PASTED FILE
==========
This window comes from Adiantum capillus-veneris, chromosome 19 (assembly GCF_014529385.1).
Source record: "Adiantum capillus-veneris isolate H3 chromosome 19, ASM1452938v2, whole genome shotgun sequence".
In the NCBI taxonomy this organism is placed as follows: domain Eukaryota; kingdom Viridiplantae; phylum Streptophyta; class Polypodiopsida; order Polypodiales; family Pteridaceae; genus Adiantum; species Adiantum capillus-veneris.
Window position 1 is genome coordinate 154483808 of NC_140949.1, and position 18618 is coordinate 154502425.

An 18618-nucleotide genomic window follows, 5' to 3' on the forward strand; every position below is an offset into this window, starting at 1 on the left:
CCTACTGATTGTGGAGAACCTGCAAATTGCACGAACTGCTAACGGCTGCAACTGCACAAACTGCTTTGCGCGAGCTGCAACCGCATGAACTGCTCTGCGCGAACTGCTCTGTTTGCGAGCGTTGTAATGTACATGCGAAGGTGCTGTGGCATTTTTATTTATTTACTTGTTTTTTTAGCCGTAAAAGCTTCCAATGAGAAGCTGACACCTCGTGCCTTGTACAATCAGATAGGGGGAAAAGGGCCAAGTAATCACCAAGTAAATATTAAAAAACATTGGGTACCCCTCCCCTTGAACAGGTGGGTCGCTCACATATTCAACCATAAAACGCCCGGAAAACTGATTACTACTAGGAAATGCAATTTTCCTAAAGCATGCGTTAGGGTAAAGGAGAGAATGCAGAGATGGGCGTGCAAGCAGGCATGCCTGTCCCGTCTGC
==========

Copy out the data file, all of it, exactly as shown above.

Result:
This window comes from Adiantum capillus-veneris, chromosome 19 (assembly GCF_014529385.1).
Source record: "Adiantum capillus-veneris isolate H3 chromosome 19, ASM1452938v2, whole genome shotgun sequence".
In the NCBI taxonomy this organism is placed as follows: domain Eukaryota; kingdom Viridiplantae; phylum Streptophyta; class Polypodiopsida; order Polypodiales; family Pteridaceae; genus Adiantum; species Adiantum capillus-veneris.
Window position 1 is genome coordinate 154483808 of NC_140949.1, and position 18618 is coordinate 154502425.

An 18618-nucleotide genomic window follows, 5' to 3' on the forward strand; every position below is an offset into this window, starting at 1 on the left:
CCTACTGATTGTGGAGAACCTGCAAATTGCACGAACTGCTAACGGCTGCAACTGCACAAACTGCTTTGCGCGAGCTGCAACCGCATGAACTGCTCTGCGCGAACTGCTCTGTTTGCGAGCGTTGTAATGTACATGCGAAGGTGCTGTGGCATTTTTATTTATTTACTTGTTTTTTTAGCCGTAAAAGCTTCCAATGAGAAGCTGACACCTCGTGCCTTGTACAATCAGATAGGGGGAAAAGGGCCAAGTAATCACCAAGTAAATATTAAAAAACATTGGGTACCCCTCCCCTTGAACAGGTGGGTCGCTCACATATTCAACCATAAAACGCCCGGAAAACTGATTACTACTAGGAAATGCAATTTTCCTAAAGCATGCGTTAGGGTAAAGGAGAGAATGCAGAGATGGGCGTGCAAGCAGGCATGCCTGTCCCGTCTGC